Peter Jaunzemis went by the name George for more than six decades, but always wondered whether the Latvian refugee who brought him to New Zealand and raised him there was really his mother.
"She didn't act like a mother," Jaunzemis, 69, said of the woman, Anna Jaunzemis. "She was cold, she never took me in her arms and never referred to me as her son."
Jaunzemis, recently discovered his true identity through the help of the International Tracing Service, ITS, in the central German town of Bad Arolsen, some 66 years since he was spirited away from a displaced persons camp in Belgium.
He visited the archive Thursday to view his original file.
For more than a decade, Jaunzemis sought to trace his Latvian family roots, searching first through archives in New Zealand, where he grew up and served 27 years in the air force, then in Latvia, where he moved in 2000 after marrying his wife. He found nothing, not even a birth certificate.
"I was getting nowhere, trying every variant I could think of, but it felt like I was turning in circles," Jaunyemis said.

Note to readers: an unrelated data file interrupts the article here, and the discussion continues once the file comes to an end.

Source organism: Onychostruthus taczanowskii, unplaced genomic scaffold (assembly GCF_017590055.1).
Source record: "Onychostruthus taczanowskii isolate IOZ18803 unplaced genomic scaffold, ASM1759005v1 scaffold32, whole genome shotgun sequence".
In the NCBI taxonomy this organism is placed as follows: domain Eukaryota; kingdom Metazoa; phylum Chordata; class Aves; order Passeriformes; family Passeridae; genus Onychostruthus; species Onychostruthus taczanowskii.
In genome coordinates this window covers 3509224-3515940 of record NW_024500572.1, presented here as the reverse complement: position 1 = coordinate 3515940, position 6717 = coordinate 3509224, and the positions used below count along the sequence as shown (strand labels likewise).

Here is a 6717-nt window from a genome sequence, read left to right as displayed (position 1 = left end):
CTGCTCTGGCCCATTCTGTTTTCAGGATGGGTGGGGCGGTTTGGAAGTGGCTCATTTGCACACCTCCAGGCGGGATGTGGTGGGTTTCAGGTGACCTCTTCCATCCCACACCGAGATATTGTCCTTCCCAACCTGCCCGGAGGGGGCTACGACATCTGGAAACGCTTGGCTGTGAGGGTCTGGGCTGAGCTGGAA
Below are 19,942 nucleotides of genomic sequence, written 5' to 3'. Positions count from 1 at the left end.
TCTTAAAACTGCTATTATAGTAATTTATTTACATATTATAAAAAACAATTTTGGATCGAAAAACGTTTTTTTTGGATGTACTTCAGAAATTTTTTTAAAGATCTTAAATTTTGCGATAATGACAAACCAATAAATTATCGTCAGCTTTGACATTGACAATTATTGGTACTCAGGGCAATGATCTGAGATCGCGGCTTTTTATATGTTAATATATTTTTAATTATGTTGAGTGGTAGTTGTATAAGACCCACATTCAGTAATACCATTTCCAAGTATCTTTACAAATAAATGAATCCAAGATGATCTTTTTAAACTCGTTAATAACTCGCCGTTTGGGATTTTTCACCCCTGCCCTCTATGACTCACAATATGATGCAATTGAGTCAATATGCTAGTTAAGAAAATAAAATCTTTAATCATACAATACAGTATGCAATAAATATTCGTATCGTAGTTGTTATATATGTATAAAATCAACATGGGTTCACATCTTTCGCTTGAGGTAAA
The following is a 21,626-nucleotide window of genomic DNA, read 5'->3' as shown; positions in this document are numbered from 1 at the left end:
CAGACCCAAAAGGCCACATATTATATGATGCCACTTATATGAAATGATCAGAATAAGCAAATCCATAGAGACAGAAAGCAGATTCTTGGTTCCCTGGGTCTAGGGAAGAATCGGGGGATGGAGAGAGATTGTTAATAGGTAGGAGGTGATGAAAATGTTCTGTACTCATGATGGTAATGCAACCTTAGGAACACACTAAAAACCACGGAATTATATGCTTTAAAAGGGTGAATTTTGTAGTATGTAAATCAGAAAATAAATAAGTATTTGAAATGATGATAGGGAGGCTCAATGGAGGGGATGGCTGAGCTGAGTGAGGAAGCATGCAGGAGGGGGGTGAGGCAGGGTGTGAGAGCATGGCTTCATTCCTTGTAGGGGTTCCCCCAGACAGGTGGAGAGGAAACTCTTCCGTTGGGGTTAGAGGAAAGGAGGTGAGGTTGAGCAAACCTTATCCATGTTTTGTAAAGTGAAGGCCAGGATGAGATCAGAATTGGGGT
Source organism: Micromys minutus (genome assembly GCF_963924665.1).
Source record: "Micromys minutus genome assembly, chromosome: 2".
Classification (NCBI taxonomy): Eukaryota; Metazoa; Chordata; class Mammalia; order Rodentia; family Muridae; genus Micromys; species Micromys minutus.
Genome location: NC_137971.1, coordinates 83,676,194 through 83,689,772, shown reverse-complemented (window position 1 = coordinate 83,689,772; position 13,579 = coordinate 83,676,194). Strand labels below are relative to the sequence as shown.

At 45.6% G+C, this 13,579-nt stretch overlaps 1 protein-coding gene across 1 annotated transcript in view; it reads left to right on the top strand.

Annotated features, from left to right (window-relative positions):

Finally, a friend who was tracing her own family history suggested he turn to the ITS, which holds troves of World War Two-era documents, including refugee lists, registers from displaced persons, or DP camps, and missing persons requests filed with the International Committee of the Red Cross.
Margret Schlenke, who heads the ITS department for missing persons, immediately found a file for Jaunzemis. But it also held another name, Peter van de Velde - a boy with the same birthdate as Jaunzemis who had been removed from his mother at a DP camp in Belgium in June 1945.
The file, stuffed with more than 150 tattered, yellowing pages, contained old photos and letters from Jaunzemis' natural mother, Gertrud van de Velde, who for years sought for her son. She died in Brussels in 2009, months before he first wrote to the ITS.
Nevertheless Jaunzemis, who now goes by Peter, said he is relieved to finally know who he is and that he has family, a nephew and a cousin in the eastern German city of Magdeburg, where he was born.
"I am at peace with myself now," he said. "Before I felt that I was something that had dropped out of the sky."
On Saturday, Jaunzemis returned to Germany for the first time since the war. His nephew welcomed him with a big hug.